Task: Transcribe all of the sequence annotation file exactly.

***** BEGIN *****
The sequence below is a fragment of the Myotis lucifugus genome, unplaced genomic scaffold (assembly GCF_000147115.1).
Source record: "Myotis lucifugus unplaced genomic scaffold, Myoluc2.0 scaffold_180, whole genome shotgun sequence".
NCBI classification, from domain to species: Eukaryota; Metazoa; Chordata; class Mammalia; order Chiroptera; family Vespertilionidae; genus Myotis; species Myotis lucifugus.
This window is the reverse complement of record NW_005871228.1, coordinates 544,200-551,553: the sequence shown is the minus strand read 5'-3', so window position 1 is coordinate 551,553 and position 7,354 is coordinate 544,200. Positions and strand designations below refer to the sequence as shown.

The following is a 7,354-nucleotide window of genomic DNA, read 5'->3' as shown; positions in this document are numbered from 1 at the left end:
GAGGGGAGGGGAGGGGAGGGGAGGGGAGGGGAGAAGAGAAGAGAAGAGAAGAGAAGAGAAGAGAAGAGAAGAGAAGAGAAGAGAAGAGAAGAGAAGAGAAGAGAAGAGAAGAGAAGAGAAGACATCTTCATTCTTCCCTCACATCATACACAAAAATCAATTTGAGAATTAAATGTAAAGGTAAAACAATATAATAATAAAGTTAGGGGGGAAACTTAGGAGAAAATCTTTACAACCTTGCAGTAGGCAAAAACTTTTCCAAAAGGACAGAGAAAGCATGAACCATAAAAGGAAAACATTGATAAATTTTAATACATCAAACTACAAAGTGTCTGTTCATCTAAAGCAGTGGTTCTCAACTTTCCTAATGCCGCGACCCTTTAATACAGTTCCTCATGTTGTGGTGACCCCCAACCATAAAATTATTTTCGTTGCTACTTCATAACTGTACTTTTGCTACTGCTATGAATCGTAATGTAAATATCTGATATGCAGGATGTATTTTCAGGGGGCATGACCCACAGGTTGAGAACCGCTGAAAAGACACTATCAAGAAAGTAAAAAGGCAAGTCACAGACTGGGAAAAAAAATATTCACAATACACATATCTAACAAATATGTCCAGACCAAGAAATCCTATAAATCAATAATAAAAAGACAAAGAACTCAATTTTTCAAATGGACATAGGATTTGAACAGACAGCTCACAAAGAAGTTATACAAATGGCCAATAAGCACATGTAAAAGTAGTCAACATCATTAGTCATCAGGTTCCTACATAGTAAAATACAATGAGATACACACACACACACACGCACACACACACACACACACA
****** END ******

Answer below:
The sequence below is a fragment of the Myotis lucifugus genome, unplaced genomic scaffold (assembly GCF_000147115.1).
Source record: "Myotis lucifugus unplaced genomic scaffold, Myoluc2.0 scaffold_180, whole genome shotgun sequence".
NCBI classification, from domain to species: Eukaryota; Metazoa; Chordata; class Mammalia; order Chiroptera; family Vespertilionidae; genus Myotis; species Myotis lucifugus.
This window is the reverse complement of record NW_005871228.1, coordinates 544,200-551,553: the sequence shown is the minus strand read 5'-3', so window position 1 is coordinate 551,553 and position 7,354 is coordinate 544,200. Positions and strand designations below refer to the sequence as shown.

The following is a 7,354-nucleotide window of genomic DNA, read 5'->3' as shown; positions in this document are numbered from 1 at the left end:
GAGGGGAGGGGAGGGGAGGGGAGGGGAGGGGAGAAGAGAAGAGAAGAGAAGAGAAGAGAAGAGAAGAGAAGAGAAGAGAAGAGAAGAGAAGAGAAGAGAAGAGAAGAGAAGAGAAGAGAAGACATCTTCATTCTTCCCTCACATCATACACAAAAATCAATTTGAGAATTAAATGTAAAGGTAAAACAATATAATAATAAAGTTAGGGGGGAAACTTAGGAGAAAATCTTTACAACCTTGCAGTAGGCAAAAACTTTTCCAAAAGGACAGAGAAAGCATGAACCATAAAAGGAAAACATTGATAAATTTTAATACATCAAACTACAAAGTGTCTGTTCATCTAAAGCAGTGGTTCTCAACTTTCCTAATGCCGCGACCCTTTAATACAGTTCCTCATGTTGTGGTGACCCCCAACCATAAAATTATTTTCGTTGCTACTTCATAACTGTACTTTTGCTACTGCTATGAATCGTAATGTAAATATCTGATATGCAGGATGTATTTTCAGGGGGCATGACCCACAGGTTGAGAACCGCTGAAAAGACACTATCAAGAAAGTAAAAAGGCAAGTCACAGACTGGGAAAAAAAATATTCACAATACACATATCTAACAAATATGTCCAGACCAAGAAATCCTATAAATCAATAATAAAAAGACAAAGAACTCAATTTTTCAAATGGACATAGGATTTGAACAGACAGCTCACAAAGAAGTTATACAAATGGCCAATAAGCACATGTAAAAGTAGTCAACATCATTAGTCATCAGGTTCCTACATAGTAAAATACAATGAGATACACACACACACACACGCACACACACACACACACACA